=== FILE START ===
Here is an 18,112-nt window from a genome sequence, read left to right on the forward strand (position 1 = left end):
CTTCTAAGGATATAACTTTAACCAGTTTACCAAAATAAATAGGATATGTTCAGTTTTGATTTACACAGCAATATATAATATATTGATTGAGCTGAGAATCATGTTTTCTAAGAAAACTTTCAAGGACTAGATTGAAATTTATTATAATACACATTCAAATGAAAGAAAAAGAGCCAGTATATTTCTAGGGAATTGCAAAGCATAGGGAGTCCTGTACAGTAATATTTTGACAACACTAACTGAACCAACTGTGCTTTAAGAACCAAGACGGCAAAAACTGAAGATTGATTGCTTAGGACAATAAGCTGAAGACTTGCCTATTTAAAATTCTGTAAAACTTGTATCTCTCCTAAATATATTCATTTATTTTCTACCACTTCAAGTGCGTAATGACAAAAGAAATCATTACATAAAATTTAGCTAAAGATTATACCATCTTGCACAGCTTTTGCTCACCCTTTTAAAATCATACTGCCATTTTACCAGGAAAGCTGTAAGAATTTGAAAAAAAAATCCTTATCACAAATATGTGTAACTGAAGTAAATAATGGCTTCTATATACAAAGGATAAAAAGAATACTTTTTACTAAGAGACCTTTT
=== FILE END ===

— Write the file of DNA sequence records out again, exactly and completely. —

Here is an 18,112-nt window from a genome sequence, read left to right on the forward strand (position 1 = left end):
CTTCTAAGGATATAACTTTAACCAGTTTACCAAAATAAATAGGATATGTTCAGTTTTGATTTACACAGCAATATATAATATATTGATTGAGCTGAGAATCATGTTTTCTAAGAAAACTTTCAAGGACTAGATTGAAATTTATTATAATACACATTCAAATGAAAGAAAAAGAGCCAGTATATTTCTAGGGAATTGCAAAGCATAGGGAGTCCTGTACAGTAATATTTTGACAACACTAACTGAACCAACTGTGCTTTAAGAACCAAGACGGCAAAAACTGAAGATTGATTGCTTAGGACAATAAGCTGAAGACTTGCCTATTTAAAATTCTGTAAAACTTGTATCTCTCCTAAATATATTCATTTATTTTCTACCACTTCAAGTGCGTAATGACAAAAGAAATCATTACATAAAATTTAGCTAAAGATTATACCATCTTGCACAGCTTTTGCTCACCCTTTTAAAATCATACTGCCATTTTACCAGGAAAGCTGTAAGAATTTGAAAAAAAAATCCTTATCACAAATATGTGTAACTGAAGTAAATAATGGCTTCTATATACAAAGGATAAAAAGAATACTTTTTACTAAGAGACCTTTT